Depending on the nature of your expansion plans, you should also consider which loan terms make the most sense. Is a short-term loan of a year or less a good option, or is the expansion going to require a longer commitment of three, five, or even 10 years. For example, expanding the outdoor serving area of a restaurant might be a good fit for a short-term loan while adding another 3,000 or 4,000 feet of warehouse space might be a better fit for a longer-term loan—they are both very different expansion projects.
The shorter-term loan will likely have a higher periodic payment, but the overall interest cost of the loan could be less, while the longer-term loan will probably have a lower payment but include a higher total cost of financing over the course of the loan. The cost of the expansion, the potential ROI, along with other factors will impact how you make that decision.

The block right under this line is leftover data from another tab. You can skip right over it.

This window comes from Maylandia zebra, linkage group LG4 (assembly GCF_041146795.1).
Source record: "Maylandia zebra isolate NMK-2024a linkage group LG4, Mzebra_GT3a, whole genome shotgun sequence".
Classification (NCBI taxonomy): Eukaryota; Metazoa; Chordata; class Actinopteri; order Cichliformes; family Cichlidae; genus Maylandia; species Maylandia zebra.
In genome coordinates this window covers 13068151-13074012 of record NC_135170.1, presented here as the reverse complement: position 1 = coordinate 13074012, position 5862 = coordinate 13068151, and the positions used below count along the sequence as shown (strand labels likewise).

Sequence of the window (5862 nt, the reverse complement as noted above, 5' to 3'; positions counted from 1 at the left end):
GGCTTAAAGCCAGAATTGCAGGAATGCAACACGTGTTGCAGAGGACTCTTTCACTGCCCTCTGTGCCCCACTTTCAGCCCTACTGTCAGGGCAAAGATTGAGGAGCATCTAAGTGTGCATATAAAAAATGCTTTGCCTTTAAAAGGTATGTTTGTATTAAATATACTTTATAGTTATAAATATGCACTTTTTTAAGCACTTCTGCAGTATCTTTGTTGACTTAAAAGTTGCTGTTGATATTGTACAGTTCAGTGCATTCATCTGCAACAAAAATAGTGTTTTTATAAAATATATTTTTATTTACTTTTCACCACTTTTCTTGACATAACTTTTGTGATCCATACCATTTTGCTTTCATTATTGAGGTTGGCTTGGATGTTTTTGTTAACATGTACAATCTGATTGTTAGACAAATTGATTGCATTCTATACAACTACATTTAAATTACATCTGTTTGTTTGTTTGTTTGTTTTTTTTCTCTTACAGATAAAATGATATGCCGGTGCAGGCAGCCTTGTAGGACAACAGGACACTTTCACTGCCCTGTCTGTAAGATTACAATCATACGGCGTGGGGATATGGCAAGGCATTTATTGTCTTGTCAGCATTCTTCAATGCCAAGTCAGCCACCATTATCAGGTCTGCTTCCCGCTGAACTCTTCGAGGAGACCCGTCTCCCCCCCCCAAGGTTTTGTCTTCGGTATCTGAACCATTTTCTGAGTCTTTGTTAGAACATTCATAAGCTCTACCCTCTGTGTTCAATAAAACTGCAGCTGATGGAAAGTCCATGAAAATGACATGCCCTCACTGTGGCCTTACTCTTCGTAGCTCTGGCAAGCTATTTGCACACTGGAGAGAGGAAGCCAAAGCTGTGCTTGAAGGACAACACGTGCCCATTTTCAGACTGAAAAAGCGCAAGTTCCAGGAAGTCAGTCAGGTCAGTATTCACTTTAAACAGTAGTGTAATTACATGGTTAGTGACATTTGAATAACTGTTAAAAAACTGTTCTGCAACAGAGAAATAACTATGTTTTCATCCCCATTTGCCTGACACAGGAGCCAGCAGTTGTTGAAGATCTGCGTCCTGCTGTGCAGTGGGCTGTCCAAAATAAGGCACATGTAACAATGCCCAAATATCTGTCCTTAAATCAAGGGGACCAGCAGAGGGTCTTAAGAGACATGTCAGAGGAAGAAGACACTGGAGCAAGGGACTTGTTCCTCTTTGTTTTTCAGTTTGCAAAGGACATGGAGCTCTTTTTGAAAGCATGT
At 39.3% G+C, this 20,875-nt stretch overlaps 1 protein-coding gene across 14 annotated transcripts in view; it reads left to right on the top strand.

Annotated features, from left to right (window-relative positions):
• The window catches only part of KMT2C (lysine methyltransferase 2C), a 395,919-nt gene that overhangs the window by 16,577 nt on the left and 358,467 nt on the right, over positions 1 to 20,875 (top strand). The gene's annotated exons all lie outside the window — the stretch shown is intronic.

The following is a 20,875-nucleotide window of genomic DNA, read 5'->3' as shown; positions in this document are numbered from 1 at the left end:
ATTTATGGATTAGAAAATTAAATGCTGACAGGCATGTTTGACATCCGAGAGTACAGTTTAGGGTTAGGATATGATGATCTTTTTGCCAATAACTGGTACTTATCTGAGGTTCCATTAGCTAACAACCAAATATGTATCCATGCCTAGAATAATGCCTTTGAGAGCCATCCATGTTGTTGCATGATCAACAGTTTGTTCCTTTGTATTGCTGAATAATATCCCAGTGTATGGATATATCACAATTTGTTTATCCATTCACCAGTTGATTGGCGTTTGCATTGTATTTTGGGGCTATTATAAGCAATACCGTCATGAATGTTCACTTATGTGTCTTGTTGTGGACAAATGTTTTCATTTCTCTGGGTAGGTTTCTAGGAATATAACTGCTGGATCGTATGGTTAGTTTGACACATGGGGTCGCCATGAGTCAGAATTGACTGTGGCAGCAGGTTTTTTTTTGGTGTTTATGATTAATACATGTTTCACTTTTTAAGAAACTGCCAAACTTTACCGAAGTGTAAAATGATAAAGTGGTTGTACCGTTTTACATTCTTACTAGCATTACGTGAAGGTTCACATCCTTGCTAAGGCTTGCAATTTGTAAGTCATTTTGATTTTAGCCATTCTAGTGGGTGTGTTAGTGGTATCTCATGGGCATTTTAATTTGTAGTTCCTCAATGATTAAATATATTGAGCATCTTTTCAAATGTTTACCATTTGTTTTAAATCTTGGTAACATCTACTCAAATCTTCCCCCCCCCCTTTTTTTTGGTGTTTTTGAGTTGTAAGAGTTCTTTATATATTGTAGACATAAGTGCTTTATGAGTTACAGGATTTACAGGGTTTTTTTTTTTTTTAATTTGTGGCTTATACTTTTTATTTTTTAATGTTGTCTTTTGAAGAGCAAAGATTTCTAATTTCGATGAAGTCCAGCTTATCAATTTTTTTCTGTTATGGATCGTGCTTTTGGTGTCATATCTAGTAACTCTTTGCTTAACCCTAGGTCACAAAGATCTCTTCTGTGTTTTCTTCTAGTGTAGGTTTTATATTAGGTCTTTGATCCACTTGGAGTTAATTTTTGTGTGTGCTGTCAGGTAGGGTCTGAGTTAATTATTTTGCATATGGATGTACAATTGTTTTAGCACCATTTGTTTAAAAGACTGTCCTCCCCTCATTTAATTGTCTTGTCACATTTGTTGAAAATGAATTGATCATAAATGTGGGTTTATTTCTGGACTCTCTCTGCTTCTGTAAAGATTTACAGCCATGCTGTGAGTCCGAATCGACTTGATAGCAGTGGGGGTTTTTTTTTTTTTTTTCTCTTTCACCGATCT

What type of loan makes sense for your business?
Financing options to help you grow your business
If you’ve ever heard the adage, “It takes money to make money,” you must be a small business owner. Fortunately, there are more small business loan options available today than ever before—you just need to know where to look and what to look for. You don’t need to be a financing expert to build a successful business, but you do need to consider all the business loan options available to determine which one is best to meet your business need.
Unsecured Small Business Loans
An unsecured small business loan is simply a loan from a lender that does not require any form of collateral from a business or a business owner. This is based solely upon the creditworthiness of the applicant.